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Seasoned combat vets in Iraq are spoon-feeding the newbies from green units as they pour in for their one-year stint in the “sandbox.” They’re sharing the tricks of the trade – which could dramatically reduce casualties – as warriors have done for years.

A sergeant I’ve known since he laced up his first pair of jump boots says: “The 21st Infantry is relieving us. Even though they’re non-paratroopers, they’re pretty good. We’re passing on all the little things we learned the hard way and trying to bring them up to speed so they’ll get the bear before the bear gets them.”

And there’s more good news: The senior Army brass have decreed that replacing units on the battlefield rather than individual soldiers is the right way to go. They must have finally figured out that units retain their cohesion, teamwork skills and unit spirit, while the individual replacement system blows away institutional memory with a bigger bang than a Claymore mine. The result is too many American kids learning critical how-to-stay-alive lessons while already in the killing zone.

Another old pro in Iraq reports: “Hack, recently the guerrillas shot at one of my patrols with rocket and machine-gun fire. My boys killed all the bad guys less one. Then this wounded dude started babbling and apologizing for taking us on.”

The bewildered sergeant asked the wounded guerrilla what all the apologizing was about. He replied, “We were instructed to only shoot at the sand-colored machines – the green-colored machines always shoot back and then chase us down.”

“Once that trickled down to my boys, who are out of Vicenza, Italy, and drive green-colored, camouflaged vehicles,” my friend said, “they were even more aggressive.”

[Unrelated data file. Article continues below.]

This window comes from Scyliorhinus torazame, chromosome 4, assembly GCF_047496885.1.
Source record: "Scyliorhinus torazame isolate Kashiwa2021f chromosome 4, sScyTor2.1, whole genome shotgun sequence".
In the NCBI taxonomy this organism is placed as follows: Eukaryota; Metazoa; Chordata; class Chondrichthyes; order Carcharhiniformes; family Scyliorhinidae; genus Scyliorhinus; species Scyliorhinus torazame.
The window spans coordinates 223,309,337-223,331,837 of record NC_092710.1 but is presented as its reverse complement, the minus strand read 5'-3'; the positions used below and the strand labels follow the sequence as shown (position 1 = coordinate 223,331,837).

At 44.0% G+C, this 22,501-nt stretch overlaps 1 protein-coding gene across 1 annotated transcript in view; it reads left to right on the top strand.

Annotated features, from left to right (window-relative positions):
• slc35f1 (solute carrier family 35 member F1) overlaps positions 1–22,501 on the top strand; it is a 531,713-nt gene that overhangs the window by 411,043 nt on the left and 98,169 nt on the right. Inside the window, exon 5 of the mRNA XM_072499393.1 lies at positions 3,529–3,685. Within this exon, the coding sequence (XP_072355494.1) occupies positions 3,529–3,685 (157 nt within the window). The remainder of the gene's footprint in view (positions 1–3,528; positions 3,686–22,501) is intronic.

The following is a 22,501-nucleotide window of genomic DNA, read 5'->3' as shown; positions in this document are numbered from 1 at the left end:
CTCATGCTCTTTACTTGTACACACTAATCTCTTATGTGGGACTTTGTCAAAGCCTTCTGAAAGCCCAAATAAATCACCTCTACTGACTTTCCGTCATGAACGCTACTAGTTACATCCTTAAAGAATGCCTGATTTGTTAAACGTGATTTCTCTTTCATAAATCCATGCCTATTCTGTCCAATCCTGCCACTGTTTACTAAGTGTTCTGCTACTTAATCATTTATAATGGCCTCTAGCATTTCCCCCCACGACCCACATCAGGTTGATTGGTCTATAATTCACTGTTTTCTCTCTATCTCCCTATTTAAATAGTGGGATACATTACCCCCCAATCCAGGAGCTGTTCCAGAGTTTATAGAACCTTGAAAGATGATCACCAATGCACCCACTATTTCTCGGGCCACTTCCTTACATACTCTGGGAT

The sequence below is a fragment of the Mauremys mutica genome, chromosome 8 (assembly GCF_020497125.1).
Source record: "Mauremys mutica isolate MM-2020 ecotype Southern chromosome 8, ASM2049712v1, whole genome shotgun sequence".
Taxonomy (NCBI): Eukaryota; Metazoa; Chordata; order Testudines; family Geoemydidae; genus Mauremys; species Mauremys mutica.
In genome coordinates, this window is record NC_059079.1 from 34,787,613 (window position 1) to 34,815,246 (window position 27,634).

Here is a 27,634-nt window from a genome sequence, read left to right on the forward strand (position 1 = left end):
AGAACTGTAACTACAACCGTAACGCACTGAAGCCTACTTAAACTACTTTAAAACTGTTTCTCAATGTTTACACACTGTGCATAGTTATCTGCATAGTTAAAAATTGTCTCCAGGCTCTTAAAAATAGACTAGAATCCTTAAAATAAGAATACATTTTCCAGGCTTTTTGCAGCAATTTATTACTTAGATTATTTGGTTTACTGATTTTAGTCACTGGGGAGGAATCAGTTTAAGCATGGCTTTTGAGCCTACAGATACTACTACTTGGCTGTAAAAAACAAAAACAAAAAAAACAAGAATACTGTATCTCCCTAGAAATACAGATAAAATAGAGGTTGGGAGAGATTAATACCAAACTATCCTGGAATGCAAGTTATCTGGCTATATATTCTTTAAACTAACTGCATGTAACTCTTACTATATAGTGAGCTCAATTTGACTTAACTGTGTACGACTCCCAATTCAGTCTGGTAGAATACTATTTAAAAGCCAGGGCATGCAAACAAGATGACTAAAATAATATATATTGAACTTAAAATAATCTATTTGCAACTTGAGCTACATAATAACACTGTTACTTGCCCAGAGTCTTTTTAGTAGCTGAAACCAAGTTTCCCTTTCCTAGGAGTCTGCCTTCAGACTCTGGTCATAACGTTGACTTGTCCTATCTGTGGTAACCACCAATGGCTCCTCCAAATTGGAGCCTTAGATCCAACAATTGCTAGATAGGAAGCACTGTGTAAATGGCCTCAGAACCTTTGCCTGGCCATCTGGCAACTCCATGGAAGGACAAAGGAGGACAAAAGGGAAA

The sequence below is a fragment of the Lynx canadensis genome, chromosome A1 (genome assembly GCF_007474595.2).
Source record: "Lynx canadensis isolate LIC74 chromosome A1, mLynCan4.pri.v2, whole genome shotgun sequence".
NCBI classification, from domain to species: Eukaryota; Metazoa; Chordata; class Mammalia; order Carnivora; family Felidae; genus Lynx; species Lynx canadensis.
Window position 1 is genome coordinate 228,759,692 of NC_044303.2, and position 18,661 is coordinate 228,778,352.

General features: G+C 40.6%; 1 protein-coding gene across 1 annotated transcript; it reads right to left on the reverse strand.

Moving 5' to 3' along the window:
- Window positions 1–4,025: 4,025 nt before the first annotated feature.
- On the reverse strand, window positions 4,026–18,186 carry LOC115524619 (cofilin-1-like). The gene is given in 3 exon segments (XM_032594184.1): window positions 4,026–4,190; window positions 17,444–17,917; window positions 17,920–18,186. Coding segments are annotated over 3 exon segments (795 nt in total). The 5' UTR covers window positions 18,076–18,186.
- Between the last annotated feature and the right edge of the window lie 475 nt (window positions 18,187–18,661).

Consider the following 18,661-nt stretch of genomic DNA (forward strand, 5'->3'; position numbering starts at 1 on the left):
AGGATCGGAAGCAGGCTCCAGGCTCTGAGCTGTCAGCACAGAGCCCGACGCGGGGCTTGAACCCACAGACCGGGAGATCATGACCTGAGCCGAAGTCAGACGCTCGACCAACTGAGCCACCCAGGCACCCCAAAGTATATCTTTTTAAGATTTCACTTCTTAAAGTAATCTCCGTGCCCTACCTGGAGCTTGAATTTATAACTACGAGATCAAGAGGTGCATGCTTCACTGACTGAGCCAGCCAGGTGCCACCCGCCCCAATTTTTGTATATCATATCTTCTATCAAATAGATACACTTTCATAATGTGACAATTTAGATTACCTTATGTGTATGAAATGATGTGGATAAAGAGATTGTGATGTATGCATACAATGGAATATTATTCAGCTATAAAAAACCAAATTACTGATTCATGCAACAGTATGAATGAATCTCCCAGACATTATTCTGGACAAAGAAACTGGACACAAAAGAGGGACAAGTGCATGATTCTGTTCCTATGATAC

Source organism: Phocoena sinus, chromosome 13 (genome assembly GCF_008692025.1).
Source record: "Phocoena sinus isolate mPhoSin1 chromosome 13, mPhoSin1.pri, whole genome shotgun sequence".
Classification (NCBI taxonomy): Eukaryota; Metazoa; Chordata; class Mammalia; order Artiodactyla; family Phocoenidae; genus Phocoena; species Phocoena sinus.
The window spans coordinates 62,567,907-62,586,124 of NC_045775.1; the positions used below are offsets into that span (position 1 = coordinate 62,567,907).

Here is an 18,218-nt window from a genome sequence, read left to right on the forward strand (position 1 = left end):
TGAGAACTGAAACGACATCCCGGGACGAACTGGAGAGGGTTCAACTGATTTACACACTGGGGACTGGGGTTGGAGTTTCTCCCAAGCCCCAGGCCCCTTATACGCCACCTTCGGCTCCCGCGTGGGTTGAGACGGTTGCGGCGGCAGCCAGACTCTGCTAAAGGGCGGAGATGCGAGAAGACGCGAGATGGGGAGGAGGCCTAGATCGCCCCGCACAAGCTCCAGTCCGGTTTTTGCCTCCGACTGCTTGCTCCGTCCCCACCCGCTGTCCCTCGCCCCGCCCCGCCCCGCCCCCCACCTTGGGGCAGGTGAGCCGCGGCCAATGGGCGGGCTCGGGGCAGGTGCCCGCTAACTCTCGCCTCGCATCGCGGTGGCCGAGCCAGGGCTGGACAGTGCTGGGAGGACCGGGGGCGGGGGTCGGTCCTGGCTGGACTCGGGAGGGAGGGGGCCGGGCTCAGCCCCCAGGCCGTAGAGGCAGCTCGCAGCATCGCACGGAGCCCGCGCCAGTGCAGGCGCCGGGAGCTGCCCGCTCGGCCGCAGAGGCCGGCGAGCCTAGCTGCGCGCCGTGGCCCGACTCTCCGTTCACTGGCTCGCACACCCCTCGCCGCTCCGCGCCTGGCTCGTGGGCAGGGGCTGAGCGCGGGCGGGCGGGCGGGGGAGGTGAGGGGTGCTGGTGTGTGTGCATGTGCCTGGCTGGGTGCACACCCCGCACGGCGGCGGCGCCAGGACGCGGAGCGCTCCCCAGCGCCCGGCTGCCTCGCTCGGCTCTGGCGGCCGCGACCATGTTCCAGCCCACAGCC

We owe a big salute to the heroes who smashed Saddam’s military last March and April as easily as an Abrams tank can total a beer can. But then our warriors morphed from conventional fighting to taking on the guerrillas – in most cases without proper training and without sufficient troop strength. Apparently, the SecDef’s still so into gold-plated, high-tech stuff that he doesn’t relate to ground warfare in a guerrilla environment.

Logistics also sucked for the first six months, leaving our fighters short of everything, from the basics like food and water to spare parts for mainly thin-skinned vehicles that soldiers aren’t exactly keen on using in this fight against a terrorist opponent who is into roadside bombings and ambushes.

Yes, Iraq proved in spades that we have outstanding warriors who made a bad plan work and deserve every accolade bestowed upon them. Not so for many of the brass – who need to lose the kinder, softer Clintonesque approach before they do unto the line side of the Army what they’ve already done unto Jessica Lynch’s service and support side.

“I know that these new combat units have good leaders and troops,” says a senior sergeant who has been in Iraq for 10 months. “But the higher-ups are pushing them to be passive and not take the fight to the enemy. The rest of the bad news is what we call the ‘Colonel West Syndrome.’ For example, the other night when we were conducting a raid, a target was standing behind a steel door as our guys breached it, and the door smacked him in the face and messed up his head. When we turned him into the detention center, the MPs there accused us of abusing this clown, kicking off an investigation that got pretty ugly.”

“Gen. Sanchez tore up my very-squared-away battalion commander for not wearing his Hummer seat belt,” says another sergeant who’s now finishing up a tour with a parachute brigade – the famed 173d Airborne – that made a hairy night-combat jump into Bashur at the beginning of the war and has been in the thick of it ever since.

“Hello? Where has this general been?” asked the sergeant. “The terrorists over here have a bad habit of shooting at us – we have to be able to unass our vehicles in a hurry.”

No question that battling guerrillas requires an exceptionally disciplined force and that parade-ground regs don’t extend longevity on a guerrilla battlefield. The brass need to get down and talk to their fine noncoms quick smart. The sergeants know how to keep up the initiative – while keeping U.S. casualties down.

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